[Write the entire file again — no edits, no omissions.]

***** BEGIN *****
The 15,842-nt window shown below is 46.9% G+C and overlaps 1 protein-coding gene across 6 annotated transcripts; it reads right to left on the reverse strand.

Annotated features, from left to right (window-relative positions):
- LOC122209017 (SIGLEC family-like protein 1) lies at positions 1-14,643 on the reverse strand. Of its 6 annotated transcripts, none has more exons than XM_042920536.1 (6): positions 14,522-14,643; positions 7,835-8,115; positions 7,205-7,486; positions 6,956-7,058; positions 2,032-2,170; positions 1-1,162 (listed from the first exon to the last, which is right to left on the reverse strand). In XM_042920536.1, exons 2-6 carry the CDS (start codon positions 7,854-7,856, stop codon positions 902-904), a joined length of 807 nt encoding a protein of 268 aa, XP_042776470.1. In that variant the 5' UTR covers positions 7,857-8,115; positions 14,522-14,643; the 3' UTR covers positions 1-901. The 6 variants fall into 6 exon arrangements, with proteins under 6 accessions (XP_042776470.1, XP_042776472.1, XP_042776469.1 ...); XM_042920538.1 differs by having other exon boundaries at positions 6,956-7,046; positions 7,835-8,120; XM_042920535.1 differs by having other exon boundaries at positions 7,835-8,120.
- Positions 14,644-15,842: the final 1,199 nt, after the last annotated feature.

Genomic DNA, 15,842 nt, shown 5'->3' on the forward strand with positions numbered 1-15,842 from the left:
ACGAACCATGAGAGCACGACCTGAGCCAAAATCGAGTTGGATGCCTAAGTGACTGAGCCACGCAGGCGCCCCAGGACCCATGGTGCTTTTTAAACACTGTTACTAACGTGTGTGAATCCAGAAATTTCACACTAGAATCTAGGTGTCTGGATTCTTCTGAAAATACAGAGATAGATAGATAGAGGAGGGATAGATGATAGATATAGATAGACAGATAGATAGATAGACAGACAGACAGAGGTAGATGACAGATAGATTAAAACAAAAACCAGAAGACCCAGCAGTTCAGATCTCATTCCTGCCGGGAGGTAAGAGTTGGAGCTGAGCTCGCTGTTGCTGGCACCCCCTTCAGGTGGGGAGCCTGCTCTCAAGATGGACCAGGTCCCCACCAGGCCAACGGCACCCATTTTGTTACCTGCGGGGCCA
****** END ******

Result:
The 15,842-nt window shown below is 46.9% G+C and overlaps 1 protein-coding gene across 6 annotated transcripts; it reads right to left on the reverse strand.

Annotated features, from left to right (window-relative positions):
- LOC122209017 (SIGLEC family-like protein 1) lies at positions 1-14,643 on the reverse strand. Of its 6 annotated transcripts, none has more exons than XM_042920536.1 (6): positions 14,522-14,643; positions 7,835-8,115; positions 7,205-7,486; positions 6,956-7,058; positions 2,032-2,170; positions 1-1,162 (listed from the first exon to the last, which is right to left on the reverse strand). In XM_042920536.1, exons 2-6 carry the CDS (start codon positions 7,854-7,856, stop codon positions 902-904), a joined length of 807 nt encoding a protein of 268 aa, XP_042776470.1. In that variant the 5' UTR covers positions 7,857-8,115; positions 14,522-14,643; the 3' UTR covers positions 1-901. The 6 variants fall into 6 exon arrangements, with proteins under 6 accessions (XP_042776470.1, XP_042776472.1, XP_042776469.1 ...); XM_042920538.1 differs by having other exon boundaries at positions 6,956-7,046; positions 7,835-8,120; XM_042920535.1 differs by having other exon boundaries at positions 7,835-8,120.
- Positions 14,644-15,842: the final 1,199 nt, after the last annotated feature.

Genomic DNA, 15,842 nt, shown 5'->3' on the forward strand with positions numbered 1-15,842 from the left:
ACGAACCATGAGAGCACGACCTGAGCCAAAATCGAGTTGGATGCCTAAGTGACTGAGCCACGCAGGCGCCCCAGGACCCATGGTGCTTTTTAAACACTGTTACTAACGTGTGTGAATCCAGAAATTTCACACTAGAATCTAGGTGTCTGGATTCTTCTGAAAATACAGAGATAGATAGATAGAGGAGGGATAGATGATAGATATAGATAGACAGATAGATAGATAGACAGACAGACAGAGGTAGATGACAGATAGATTAAAACAAAAACCAGAAGACCCAGCAGTTCAGATCTCATTCCTGCCGGGAGGTAAGAGTTGGAGCTGAGCTCGCTGTTGCTGGCACCCCCTTCAGGTGGGGAGCCTGCTCTCAAGATGGACCAGGTCCCCACCAGGCCAACGGCACCCATTTTGTTACCTGCGGGGCCA